Learning Disabilities Checklist
Most people have problems with learning and behavior from time to time. During the school years, parents and educators should be on the alert for consistent (and persistent) patterns of difficulty that children and adolescents may experience over time as they may signal an underlying learning disability (LD). While variations in the course of development are to be expected, unevenness or lags in the mastery of skills and behaviors, even with children as young as 4 or 5, should not be ignored. And because LD can co-occur with other disorders, it’s important to keep careful and complete records of observations and impressions so they can be shared among parent, educators and related service providers when making important decisions about needed services and supports.
Keep in mind that LD is a term that describes a heterogeneous (‘mixed bag’) group of disorders that impact listening, speaking, reading, writing, reasoning, math, and social skills. And remember: learning disabilities do not go away! A learning disability is not something that can be outgrown or that is ‘cured’ by medication, therapy, or expert tutoring. So, early recognition of warning signs, well-targeted screening and assessment, effective intervention, and ongoing monitoring of progress are critical to helping individuals with LD to succeed in school, in the workplace, and in life.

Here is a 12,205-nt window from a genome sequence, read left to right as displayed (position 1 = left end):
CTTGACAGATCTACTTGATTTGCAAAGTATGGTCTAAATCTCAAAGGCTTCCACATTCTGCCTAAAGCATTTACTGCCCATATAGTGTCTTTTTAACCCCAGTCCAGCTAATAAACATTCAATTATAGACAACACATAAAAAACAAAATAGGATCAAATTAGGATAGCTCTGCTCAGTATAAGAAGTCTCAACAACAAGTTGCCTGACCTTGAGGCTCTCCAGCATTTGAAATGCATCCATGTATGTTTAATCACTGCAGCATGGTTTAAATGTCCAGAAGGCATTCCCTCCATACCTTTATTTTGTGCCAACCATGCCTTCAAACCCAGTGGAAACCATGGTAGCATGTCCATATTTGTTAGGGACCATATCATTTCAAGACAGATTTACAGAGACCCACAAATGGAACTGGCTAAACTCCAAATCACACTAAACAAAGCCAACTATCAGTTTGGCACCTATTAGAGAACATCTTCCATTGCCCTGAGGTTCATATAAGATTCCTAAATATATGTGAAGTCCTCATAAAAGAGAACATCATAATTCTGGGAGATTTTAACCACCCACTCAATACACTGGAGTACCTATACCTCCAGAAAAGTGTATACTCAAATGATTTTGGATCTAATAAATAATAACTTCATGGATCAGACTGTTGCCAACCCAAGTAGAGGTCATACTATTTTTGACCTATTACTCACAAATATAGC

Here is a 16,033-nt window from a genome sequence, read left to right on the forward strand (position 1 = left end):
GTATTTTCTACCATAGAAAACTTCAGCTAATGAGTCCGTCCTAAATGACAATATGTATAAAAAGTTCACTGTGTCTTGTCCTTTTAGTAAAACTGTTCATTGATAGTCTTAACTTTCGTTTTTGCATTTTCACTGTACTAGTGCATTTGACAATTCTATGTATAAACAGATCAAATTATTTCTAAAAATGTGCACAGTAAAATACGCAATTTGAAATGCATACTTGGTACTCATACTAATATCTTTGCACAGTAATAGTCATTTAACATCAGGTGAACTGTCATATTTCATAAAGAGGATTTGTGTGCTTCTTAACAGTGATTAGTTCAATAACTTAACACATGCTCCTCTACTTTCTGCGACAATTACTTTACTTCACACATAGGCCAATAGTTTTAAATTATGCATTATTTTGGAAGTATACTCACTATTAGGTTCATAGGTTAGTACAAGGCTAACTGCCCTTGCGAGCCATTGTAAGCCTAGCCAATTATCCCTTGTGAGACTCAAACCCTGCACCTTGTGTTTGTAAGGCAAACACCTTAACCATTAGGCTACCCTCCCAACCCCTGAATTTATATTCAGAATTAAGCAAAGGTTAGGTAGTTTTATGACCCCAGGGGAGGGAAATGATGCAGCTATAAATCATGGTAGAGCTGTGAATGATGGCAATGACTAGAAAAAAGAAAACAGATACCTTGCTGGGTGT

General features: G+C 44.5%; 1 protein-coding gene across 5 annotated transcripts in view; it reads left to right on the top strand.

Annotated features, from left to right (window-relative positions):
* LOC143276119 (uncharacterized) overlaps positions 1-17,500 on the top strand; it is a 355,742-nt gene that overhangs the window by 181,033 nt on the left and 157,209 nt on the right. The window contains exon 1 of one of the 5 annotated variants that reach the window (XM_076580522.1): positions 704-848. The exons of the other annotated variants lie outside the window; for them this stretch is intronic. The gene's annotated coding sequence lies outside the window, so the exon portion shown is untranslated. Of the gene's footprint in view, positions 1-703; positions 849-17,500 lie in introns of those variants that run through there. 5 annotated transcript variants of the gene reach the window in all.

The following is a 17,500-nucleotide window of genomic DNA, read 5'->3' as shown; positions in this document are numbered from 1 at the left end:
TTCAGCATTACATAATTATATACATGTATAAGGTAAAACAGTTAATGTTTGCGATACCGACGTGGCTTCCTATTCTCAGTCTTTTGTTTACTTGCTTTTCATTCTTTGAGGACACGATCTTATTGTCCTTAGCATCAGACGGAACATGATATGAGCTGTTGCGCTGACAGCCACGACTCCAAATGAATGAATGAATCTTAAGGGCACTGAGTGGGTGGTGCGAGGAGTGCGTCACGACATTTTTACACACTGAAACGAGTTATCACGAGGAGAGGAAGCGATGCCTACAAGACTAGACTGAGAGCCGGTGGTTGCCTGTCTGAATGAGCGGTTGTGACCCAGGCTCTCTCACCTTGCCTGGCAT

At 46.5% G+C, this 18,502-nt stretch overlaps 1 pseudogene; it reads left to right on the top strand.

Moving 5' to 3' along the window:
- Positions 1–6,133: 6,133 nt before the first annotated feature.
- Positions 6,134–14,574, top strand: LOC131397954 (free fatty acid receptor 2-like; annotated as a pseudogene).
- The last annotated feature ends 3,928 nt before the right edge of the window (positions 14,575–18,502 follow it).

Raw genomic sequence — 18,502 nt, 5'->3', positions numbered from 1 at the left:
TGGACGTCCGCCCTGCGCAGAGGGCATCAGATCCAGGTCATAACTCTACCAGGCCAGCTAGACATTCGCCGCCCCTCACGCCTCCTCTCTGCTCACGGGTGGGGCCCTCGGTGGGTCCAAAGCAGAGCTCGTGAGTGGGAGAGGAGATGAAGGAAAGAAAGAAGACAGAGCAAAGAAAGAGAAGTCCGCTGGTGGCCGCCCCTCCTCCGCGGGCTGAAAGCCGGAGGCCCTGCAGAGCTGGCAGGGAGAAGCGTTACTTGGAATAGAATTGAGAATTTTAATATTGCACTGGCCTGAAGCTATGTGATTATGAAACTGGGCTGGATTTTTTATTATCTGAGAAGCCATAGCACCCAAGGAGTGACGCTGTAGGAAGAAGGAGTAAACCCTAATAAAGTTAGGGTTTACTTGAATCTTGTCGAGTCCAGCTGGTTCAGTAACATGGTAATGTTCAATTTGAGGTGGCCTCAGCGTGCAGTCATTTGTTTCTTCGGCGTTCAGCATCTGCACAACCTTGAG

The following Learning Disabilities Checklist is designed as a helpful guide and not as a tool to pinpoint specific learning disabilities. The more characteristics you check, the more likely that the individual described is at risk for (or shows signs of) learning disabilities. When filling out this form, think about the person’s behavior over at least the past six months. And when you’re done, don’t wait to seek assistance from school personnel or other professionals.
Sheldon H. Horowitz, Ed.D. Director of Professional Services, NCLD
Deanna Stecker, M.A. Senior Associate, Education Programs, NCLD
To download the complete checklist, click here.
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Reprinted with the permission of the National Center for Learning Disabilities. © 1999-2009 National Center for Learning Disabilities, Inc. All Rights Reserved.
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